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History of the Decline and Fall of the Roman Empir

Peredeus requesting an interview


[Footnote

21: The classical reader will recollect the wife and murder of Candaules, so agreeably told in the first book of Herodotus. The choice of Gyges, may serve as the excuse of Peredeus; and this soft insinuation of an odious idea has been imitated by the best writers of antiquity, (Graevius, ad Ciceron. Orat. pro Miloue c. 10)]

Chapter XLV: State Of Italy Under The Lombards.--Part II.

The ambitious Rosamond aspired to reign in the name of her lover; the city and palace of Verona were awed by her power; and a faithful band of her native Gepidae was prepared to applaud the revenge, and to second the wishes, of their sovereign. But the Lombard chiefs, who fled in the first moments of consternation and disorder, had resumed their courage and collected their powers; and the nation, instead of submitting to her reign, demanded, with unanimous cries, that justice should be executed on the guilty spouse and the murderers of their king. She sought a refuge among the enemies of her country; and a criminal who deserved the abhorrence of mankind was protected by the selfish policy of the exarch. With her daughter, the heiress of the Lombard throne, her two lovers, her trusty Gepidae, and the spoils of the palace of Verona, Rosamond descended the Adige and the Po, and was transported by a Greek vessel to the safe harbor of Ravenna. Longinus beheld with delight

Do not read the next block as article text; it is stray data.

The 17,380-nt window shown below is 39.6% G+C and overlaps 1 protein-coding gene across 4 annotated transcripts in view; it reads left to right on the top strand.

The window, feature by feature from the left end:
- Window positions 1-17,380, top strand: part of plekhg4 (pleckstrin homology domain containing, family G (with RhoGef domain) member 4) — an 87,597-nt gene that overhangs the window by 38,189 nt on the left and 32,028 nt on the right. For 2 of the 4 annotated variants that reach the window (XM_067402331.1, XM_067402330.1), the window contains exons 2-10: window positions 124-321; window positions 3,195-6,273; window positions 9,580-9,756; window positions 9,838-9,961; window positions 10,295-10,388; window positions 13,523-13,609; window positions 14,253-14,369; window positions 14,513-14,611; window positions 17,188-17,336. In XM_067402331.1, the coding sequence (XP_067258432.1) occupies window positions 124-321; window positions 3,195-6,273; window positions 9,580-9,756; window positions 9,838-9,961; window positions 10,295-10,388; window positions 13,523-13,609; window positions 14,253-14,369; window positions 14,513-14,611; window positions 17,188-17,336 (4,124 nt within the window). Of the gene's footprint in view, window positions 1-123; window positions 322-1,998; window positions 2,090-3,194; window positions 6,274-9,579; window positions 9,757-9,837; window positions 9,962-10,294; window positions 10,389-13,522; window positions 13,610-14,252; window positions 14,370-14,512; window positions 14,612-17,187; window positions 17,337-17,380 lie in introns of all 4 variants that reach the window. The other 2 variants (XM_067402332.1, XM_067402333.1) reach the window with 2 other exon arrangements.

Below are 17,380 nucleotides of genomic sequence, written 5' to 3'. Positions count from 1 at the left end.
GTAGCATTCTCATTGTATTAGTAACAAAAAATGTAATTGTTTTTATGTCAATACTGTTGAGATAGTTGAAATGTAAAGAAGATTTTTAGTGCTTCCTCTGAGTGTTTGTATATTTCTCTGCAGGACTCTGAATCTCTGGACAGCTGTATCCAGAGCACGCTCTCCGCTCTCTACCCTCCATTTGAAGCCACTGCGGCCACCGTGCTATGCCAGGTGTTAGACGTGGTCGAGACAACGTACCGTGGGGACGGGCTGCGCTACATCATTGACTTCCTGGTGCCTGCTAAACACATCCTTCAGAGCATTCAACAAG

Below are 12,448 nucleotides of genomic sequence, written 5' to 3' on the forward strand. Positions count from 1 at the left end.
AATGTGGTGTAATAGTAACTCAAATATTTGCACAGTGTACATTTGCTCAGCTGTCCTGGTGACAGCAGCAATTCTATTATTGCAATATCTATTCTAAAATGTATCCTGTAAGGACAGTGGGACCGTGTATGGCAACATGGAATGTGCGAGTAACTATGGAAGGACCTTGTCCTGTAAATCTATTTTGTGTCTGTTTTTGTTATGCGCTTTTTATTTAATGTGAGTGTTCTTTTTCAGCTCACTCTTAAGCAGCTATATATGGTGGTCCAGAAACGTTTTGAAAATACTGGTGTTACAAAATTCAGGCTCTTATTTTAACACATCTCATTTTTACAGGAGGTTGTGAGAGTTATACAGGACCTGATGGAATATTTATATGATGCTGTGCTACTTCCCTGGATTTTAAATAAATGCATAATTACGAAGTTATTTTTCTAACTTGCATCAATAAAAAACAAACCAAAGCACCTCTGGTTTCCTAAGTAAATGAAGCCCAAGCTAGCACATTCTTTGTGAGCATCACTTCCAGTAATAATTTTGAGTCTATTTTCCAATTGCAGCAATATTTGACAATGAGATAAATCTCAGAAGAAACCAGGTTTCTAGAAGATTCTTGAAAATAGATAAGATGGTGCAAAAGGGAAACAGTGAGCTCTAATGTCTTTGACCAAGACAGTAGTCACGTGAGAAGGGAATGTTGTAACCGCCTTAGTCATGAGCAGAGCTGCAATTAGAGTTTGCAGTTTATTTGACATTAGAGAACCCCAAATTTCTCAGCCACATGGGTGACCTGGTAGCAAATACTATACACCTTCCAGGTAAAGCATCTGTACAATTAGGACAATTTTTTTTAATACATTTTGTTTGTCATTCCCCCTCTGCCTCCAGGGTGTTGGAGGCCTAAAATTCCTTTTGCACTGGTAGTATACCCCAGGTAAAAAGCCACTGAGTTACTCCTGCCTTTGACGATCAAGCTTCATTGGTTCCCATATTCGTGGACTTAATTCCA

the charms and the treasures of the widow of Alboin: her situation and her past conduct might justify the most licentious proposals; and she readily listened to the passion of a minister, who, even in the decline of the empire, was respected as the equal of kings. The death of a jealous lover was an easy and grateful sacrifice; and, as Helmichis issued from the bath, he received the deadly potion from the hand of his mistress. The taste of the liquor, its speedy operation, and his experience of the character of Rosamond, convinced him that he was poisoned: he pointed his dagger to her breast, compelled her to drain the remainder of the cup, and expired in a few minutes, with the consolation that she could not survive to enjoy the fruits of her wickedness. The daughter of Alboin and Rosamond, with the richest spoils of the Lombards, was embarked for Constantinople: the surprising strength of Peredeus amused and terrified the Imperial court: [2111] his blindness and revenge exhibited an imperfect copy of the adventures of Samson. By the free suffrage of the nation, in the assembly of Pavia, Clepho, one of their noblest chiefs, was elected as the successor of Alboin. Before the end of eighteen months, the throne was polluted by a second murder: Clepho was stabbed by the hand of a domestic; the regal office was suspended above ten years during the minority of his son Autharis; and Italy was divided and oppressed by a ducal aristocracy of thirty tyrants. [22]

[Footnote 2111: He killed a lion. His eyes were put out by the timid Justin. Peredeus requesting an interview, Justin substituted two patricians, whom the blinded Barbarian stabbed to the heart with two concealed daggers. See Le Beau, vol. x. p. 99.--M.]

[Footnote 22: See the history of Paul, l. ii. c. 28--32. I have borrowed some interesting circumstances from the Liber Pontificalis of Agnellus, in Script. Rer. Ital. tom. ii. p. 124. Of all chronological guides, Muratori is the safest.]


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